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NINDS Grant Awarded to Dr. Nils Petersen

October 01, 2020

We are pleased to announce that Principal Investigator Dr. Nils Petersen has been awarded our newest K23 grant from the National Institute of Neurological Disorders and Stroke(NINDS). The K23NS110980 grant, “Precision blood pressure management after endovascular stroke therapy based on real-time autoregulation measurements,” began on 9/1/20 and was awarded for 5 years (to 8/31/25).

Dr. Nils Petersen, MD is a physician-scientist with specialized knowledge of human cerebral hemodynamics investigating the personalized, autoregulation-guided blood pressure management after ischemic stroke. About 40% of patients with ischemic stroke due to intracranial large-vessel occlusion (LVO) are rendered non-ambulatory, bedridden or deceased despite treatment with endovascular thrombectomy. Abnormalities in cerebrovascular autoregulation in the acute phase of LVO stroke increase the risk of secondary brain injury from relative cerebral hypo- or hyperperfusion. Thus, autoregulation-guided, personalized blood pressure management presents a promising alternative to the current practice of targeting fixed thresholds. By providing a more favorable physiologic environment for the injured brain, the autoregulation-guided approach may reduce secondary brain injury and improve outcomes. Preliminary data obtained by Dr. Petersen have demonstrated the feasibility of a research plan that uses near- infrared spectroscopy and real-time data processing to identify a patient-specific blood pressure range that yields optimal brain blood flow. This research proposal will evaluate if blood pressure management outside personalized limits of autoregulation increases the risk for neurologic worsening from infarct progression or hemorrhagic transformation, leading to increased rates of unfavorable outcome (Aim 1). Next, the research will evaluate the effectiveness of therapeutic blood pressure interventions and explore the feasibility of an intervention protocol targeting a personalized blood pressure range (Aim 2).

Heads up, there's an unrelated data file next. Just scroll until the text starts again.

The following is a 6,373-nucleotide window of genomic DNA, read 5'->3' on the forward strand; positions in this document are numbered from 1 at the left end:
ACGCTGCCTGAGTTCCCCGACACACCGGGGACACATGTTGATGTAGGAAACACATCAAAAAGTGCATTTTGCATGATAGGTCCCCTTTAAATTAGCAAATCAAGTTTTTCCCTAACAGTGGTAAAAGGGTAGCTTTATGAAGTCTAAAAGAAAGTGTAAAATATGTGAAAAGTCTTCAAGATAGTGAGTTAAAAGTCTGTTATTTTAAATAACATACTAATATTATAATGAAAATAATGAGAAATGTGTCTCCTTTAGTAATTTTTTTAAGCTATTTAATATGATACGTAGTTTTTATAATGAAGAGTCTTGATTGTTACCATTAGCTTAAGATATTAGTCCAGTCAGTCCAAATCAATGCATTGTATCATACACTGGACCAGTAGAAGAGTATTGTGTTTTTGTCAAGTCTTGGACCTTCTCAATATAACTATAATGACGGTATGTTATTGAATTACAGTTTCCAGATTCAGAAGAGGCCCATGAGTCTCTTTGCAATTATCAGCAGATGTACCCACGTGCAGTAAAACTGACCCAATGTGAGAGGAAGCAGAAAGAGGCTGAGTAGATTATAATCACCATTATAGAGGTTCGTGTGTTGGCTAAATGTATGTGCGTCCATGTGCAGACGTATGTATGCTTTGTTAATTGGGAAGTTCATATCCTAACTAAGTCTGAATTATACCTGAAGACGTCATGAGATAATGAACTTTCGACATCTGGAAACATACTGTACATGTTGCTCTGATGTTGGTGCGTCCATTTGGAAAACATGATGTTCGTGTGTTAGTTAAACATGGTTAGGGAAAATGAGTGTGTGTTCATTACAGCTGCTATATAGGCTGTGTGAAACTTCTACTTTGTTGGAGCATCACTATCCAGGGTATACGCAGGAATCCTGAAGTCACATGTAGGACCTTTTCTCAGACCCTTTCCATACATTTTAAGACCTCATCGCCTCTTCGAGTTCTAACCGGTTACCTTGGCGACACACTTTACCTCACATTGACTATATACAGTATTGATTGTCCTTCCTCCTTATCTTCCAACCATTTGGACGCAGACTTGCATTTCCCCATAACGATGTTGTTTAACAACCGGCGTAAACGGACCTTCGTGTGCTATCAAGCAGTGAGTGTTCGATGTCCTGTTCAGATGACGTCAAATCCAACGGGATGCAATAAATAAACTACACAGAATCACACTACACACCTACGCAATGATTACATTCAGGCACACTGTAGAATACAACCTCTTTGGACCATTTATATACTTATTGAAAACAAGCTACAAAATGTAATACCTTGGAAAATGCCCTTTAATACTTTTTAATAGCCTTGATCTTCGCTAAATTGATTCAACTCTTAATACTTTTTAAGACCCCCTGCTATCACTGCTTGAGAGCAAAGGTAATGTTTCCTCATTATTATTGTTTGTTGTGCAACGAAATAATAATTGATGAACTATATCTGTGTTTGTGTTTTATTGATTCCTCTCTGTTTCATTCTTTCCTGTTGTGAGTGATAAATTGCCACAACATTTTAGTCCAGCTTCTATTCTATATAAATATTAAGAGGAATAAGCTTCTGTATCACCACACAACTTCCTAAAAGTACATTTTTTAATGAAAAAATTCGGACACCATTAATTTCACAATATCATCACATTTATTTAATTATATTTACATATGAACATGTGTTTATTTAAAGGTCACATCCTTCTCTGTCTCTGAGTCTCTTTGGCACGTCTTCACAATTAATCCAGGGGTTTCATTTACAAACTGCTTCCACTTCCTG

Under the expert mentorship of Dr. Kevin Sheth, Chief of Neurocritical Care at Yale, Dr. Randolph Marshall, Director of Stroke Division at Columbia University, and Dr. Cynthia Brandt, Director of Medical Informatics at Yale, this K23 award will allow Dr. Petersen to 1) acquire skills in informatics, advanced signal processing and machine learning in order to enhance current methods of quantifying cerebral autoregulation, 2) develop expertise in clinical trial design, 3) build a research group dedicated to discovery and clinical evaluation of physiology-based individualized treatment strategies after stroke, and 4) foster inter-institutional collaboration and data-sharing. This proposal will leverage Yale’s cutting-edge neuro-monitoring technologies along with extensive informatics and research resources from the Yale Center for Clinical Investigation to generate new insights into cerebral hemodynamics and identify treatment opportunities. At the conclusion of this award period, Dr. Petersen will be well-positioned to become an independently funded investigator, conducting high-quality research in the area of cerebral hemodynamics. His long-term goal is to use neuro-monitoring to develop physiology-based, personalized, early interventions to reduce the disability and morbidity associated with stroke.

Congratulations to Dr. Petersen on this long-awaited K23 award, and all the best of luck as you continue your career as a physician-scientist in Neurology.

Submitted by Allison Greco on October 01, 2020